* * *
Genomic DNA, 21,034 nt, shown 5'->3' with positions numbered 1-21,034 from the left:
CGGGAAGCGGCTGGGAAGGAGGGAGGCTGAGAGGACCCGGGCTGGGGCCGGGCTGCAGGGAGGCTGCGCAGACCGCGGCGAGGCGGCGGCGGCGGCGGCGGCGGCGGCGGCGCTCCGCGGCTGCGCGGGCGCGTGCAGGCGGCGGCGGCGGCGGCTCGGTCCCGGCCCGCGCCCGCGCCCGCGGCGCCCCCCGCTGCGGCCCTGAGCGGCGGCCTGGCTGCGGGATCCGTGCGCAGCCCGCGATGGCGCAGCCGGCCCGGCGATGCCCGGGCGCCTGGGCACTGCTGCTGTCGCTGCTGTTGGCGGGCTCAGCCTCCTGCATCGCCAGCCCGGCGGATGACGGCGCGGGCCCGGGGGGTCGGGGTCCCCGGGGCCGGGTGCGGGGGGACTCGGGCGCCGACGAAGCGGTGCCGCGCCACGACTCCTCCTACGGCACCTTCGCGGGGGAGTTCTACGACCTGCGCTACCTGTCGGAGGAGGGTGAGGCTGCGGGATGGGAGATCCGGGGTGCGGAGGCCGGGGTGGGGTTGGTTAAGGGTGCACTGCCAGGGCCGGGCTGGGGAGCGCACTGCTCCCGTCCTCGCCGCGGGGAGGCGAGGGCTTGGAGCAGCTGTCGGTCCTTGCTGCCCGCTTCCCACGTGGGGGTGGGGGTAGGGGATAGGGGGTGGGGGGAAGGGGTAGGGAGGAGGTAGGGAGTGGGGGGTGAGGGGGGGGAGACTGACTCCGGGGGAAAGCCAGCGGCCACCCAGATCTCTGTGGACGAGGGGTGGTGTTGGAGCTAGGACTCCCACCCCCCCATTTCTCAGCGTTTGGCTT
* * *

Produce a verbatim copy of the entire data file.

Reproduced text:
Genomic DNA, 21,034 nt, shown 5'->3' with positions numbered 1-21,034 from the left:
CGGGAAGCGGCTGGGAAGGAGGGAGGCTGAGAGGACCCGGGCTGGGGCCGGGCTGCAGGGAGGCTGCGCAGACCGCGGCGAGGCGGCGGCGGCGGCGGCGGCGGCGGCGGCGCTCCGCGGCTGCGCGGGCGCGTGCAGGCGGCGGCGGCGGCGGCTCGGTCCCGGCCCGCGCCCGCGCCCGCGGCGCCCCCCGCTGCGGCCCTGAGCGGCGGCCTGGCTGCGGGATCCGTGCGCAGCCCGCGATGGCGCAGCCGGCCCGGCGATGCCCGGGCGCCTGGGCACTGCTGCTGTCGCTGCTGTTGGCGGGCTCAGCCTCCTGCATCGCCAGCCCGGCGGATGACGGCGCGGGCCCGGGGGGTCGGGGTCCCCGGGGCCGGGTGCGGGGGGACTCGGGCGCCGACGAAGCGGTGCCGCGCCACGACTCCTCCTACGGCACCTTCGCGGGGGAGTTCTACGACCTGCGCTACCTGTCGGAGGAGGGTGAGGCTGCGGGATGGGAGATCCGGGGTGCGGAGGCCGGGGTGGGGTTGGTTAAGGGTGCACTGCCAGGGCCGGGCTGGGGAGCGCACTGCTCCCGTCCTCGCCGCGGGGAGGCGAGGGCTTGGAGCAGCTGTCGGTCCTTGCTGCCCGCTTCCCACGTGGGGGTGGGGGTAGGGGATAGGGGGTGGGGGGAAGGGGTAGGGAGGAGGTAGGGAGTGGGGGGTGAGGGGGGGGAGACTGACTCCGGGGGAAAGCCAGCGGCCACCCAGATCTCTGTGGACGAGGGGTGGTGTTGGAGCTAGGACTCCCACCCCCCCATTTCTCAGCGTTTGGCTT